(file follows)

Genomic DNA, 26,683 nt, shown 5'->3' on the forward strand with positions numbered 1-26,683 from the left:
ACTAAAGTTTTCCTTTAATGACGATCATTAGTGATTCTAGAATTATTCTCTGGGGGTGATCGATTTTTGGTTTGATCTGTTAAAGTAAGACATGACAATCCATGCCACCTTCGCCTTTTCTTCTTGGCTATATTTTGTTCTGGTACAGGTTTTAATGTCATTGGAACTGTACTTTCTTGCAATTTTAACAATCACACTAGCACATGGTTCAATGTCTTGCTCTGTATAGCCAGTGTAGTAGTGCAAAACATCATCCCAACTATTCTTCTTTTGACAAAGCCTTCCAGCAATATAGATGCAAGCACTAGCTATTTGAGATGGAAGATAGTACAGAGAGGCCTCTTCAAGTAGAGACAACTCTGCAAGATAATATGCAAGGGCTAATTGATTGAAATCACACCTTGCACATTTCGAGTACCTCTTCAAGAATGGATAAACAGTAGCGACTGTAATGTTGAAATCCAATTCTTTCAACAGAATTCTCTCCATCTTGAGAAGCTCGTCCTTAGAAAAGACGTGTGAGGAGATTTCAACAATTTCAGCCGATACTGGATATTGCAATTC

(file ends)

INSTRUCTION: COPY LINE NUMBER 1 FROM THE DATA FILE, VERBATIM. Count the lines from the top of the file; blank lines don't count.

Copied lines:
Genomic DNA, 26,683 nt, shown 5'->3' on the forward strand with positions numbered 1-26,683 from the left: